You might well imagine Rosenberg's essay could have been the inspiration for the 1984 Apple Macintosh launch video and for a very young Mark Zuckerberg. In fact, the Rosenberg essay could literally have been Zuckerberg's Tanakh (The Hebrew Bible) and therefore his guiding light.
Harold Rosenberg wrote "The Herd of Independent Minds" essay in 1948. Could there be a greater example of insight into the future human condition?
In 1948 Rosenberg effectively foresaw where humanity was heading:
"The basis of mass culture in all its forms is an experience recognized as common to many people. It is because millions are known to react in the same way to scenes of love or battle—because certain colors or certain kinds of music will call up certain moods—because assent or antagonism will inevitably be evoked by certain moral or political opinions—the truth; popular novels, movies, radio programs, magazines, advertisements, ideologies can be contrived. The more exactly he grasps, whether by instinct or through study, the existing element of sameness in people, the more successful is the mass-culture maker. Indeed, so deeply is he committed to the concept that men are alike that he may even fancy that there exists a kind of human dead center in which everyone is identical with everyone else and that if he can hit that psychic bull’s eye he can make all of mankind twitch at once. The proposition, “All men are alike” replaces the proposition, “All men are equal” in the “democracy” of mass-culture institutions, so making it possible for rich or politically powerful mass-culture leaders to enjoy their advantages while still regarding themselves to have the feel-good factor of being “leaders of the people.”
Rosenberg wrote this essay in 1948. How prescient? And what an accurate portrayal of the personality of 21st-century Zuckerberg?
"The makers of mass culture are its first and most complete victims. The anonymous human being to whom they bring their messages has at least the metaphysical advantage of being forced to deal daily with material things and real situations—tools, working conditions, personal passions. The fact that his experience has a body means that mass culture is to him like a distorting mirror in an amusement park; whereas the “enlighteners,” whose world is made up entirely of mental constructions, live inside the mirror".
The hard work of showing up with insight, assertions, and kindness. The opportunity to shine a light, open a door, and lead. We’re not often encouraged to do this.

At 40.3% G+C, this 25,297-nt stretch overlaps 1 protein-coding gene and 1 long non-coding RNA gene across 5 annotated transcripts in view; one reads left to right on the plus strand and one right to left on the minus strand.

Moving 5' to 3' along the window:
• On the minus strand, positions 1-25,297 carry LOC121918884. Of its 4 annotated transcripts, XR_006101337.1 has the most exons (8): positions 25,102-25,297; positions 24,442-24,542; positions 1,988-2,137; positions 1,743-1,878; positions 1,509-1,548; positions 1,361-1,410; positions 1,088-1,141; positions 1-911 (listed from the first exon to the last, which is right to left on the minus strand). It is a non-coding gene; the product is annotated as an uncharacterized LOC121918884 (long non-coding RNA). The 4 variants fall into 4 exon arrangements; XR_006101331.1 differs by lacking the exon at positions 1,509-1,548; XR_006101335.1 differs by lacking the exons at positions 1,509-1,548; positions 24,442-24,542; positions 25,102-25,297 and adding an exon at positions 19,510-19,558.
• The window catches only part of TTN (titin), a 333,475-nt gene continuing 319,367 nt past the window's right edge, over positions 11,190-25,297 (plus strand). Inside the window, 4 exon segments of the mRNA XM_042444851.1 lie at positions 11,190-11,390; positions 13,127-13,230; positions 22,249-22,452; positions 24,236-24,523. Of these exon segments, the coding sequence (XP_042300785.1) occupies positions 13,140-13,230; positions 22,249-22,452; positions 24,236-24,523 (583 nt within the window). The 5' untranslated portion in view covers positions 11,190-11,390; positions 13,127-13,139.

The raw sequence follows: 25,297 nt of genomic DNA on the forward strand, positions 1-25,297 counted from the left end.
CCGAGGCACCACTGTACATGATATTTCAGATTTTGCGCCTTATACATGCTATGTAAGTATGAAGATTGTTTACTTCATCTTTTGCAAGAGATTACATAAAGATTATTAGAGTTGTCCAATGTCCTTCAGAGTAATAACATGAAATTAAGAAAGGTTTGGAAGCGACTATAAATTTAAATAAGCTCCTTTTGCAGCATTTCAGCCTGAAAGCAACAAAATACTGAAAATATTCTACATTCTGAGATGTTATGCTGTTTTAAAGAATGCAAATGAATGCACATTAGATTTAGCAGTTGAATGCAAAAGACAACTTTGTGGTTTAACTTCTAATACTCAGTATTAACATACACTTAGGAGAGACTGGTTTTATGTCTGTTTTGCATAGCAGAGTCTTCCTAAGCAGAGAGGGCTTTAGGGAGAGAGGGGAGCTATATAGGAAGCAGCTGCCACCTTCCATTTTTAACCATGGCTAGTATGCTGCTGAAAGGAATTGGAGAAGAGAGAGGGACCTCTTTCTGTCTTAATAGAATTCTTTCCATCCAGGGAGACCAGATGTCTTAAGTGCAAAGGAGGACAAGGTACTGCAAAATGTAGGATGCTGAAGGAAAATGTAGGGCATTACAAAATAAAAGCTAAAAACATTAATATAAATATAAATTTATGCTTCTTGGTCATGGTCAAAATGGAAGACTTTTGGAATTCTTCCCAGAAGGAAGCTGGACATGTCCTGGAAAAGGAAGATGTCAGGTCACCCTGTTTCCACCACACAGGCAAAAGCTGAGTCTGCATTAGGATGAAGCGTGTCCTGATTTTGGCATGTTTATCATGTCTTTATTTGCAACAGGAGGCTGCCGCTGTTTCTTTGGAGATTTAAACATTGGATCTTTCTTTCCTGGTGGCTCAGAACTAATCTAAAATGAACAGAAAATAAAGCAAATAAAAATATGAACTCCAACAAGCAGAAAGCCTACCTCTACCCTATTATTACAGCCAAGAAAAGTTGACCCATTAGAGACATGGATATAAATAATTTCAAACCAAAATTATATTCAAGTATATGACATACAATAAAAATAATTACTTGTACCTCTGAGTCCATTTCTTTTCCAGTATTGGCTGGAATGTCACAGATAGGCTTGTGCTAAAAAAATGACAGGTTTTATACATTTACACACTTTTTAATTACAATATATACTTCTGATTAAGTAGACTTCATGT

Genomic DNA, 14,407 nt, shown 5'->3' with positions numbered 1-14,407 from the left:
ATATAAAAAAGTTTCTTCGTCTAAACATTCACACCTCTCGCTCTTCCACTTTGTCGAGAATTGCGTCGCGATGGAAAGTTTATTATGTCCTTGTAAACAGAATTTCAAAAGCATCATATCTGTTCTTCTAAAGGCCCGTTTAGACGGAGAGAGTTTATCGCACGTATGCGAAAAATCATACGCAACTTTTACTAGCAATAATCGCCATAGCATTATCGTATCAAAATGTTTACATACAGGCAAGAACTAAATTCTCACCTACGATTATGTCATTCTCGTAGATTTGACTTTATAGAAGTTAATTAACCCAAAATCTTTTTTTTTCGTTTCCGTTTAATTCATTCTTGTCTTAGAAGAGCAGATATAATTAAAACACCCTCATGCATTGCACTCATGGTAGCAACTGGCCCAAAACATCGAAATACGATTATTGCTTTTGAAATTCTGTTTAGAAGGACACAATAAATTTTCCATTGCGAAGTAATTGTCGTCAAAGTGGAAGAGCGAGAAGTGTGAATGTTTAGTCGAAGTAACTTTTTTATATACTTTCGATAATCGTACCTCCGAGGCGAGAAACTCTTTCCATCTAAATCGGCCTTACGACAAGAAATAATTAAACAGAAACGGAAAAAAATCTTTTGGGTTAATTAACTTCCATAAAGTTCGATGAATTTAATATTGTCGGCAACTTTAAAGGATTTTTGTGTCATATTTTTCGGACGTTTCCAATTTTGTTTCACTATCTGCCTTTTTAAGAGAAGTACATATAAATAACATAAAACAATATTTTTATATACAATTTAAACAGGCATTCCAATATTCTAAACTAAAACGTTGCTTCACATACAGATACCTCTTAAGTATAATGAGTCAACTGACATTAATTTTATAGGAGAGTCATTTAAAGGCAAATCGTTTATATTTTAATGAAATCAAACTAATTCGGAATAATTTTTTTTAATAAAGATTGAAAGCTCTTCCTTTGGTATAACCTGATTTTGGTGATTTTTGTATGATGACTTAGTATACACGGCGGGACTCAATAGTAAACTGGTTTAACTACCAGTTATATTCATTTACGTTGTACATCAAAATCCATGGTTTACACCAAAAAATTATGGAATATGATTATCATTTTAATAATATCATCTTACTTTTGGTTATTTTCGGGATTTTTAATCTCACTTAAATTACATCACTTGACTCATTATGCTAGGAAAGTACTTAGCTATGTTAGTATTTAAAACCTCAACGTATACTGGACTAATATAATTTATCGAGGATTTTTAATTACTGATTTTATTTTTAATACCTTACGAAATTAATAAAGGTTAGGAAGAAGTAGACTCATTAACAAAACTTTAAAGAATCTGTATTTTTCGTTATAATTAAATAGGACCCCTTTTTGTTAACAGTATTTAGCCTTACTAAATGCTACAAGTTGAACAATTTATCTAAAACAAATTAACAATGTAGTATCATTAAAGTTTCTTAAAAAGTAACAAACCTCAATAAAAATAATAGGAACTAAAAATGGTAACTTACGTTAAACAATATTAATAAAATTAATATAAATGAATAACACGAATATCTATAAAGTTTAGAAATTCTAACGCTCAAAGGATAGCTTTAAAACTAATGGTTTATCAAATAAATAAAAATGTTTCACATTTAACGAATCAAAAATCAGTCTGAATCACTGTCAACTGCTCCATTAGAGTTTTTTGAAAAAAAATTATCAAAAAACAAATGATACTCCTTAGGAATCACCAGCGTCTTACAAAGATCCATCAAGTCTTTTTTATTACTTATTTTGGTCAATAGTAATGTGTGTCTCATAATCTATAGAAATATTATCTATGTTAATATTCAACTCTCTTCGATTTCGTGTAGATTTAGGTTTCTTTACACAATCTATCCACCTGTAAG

Instead, we have the privilege to be processed. The educational-industrial complex is ten or twenty years of schooling built around compliance, adhesion, and test-taking. It rarely asks us to come up with “better” and instead demands the right answer. Even if the right answer is no longer useful, at least it’s correct.
Almost four billion people around the world now use social media platforms such as Facebook and Twitter, and social media is one of the primary ways people access news or receive communications from politicians. However, social media may be creating perverse incentives for divisive content because this content is particularly likely to go “viral.” Posts about political opponents are substantially more likely to be shared on social media and that this out-group effect is much stronger than other established predictors of social media sharing, such as emotional language.
According to a recent article in the Wall Street Journal, a Facebook research team warned the company in 2018 that their “algorithms exploit the human brain’s attraction to divisiveness.” This research was allegedly shut down by Facebook executives, and Facebook declined to implement changes proposed by the research team to make the platform less divisive.
The Wall Street Journal article is consistent with concerns that social media might be incentivizing the spread of polarizing content. For instance, Twitter CEO Jack Dorsey has expressed concern about the popularity of “dunking” (i.e., mocking or denigrating one’s enemies) on the platform. These concerns have become particularly relevant as social media rhetoric appears to have incited real-world violence, such as the recent storming of the US Capital on Jan 6, 2021.
A growing body of research has examined the potential role of social media in exacerbating political polarization. The focus of this work has centered on the position that social media sorts us into “echo chambers” or “filter bubbles” that selectively expose people to content that aligns with their preexisting beliefs.
People are tending to "live" inside a social media bubble where they find commentary that fits their predisposition towards opinions that endorse their beliefs. These belief-bubbles amplify opinions and make people open to exhortations to take violent action against those with alternative perspectives.
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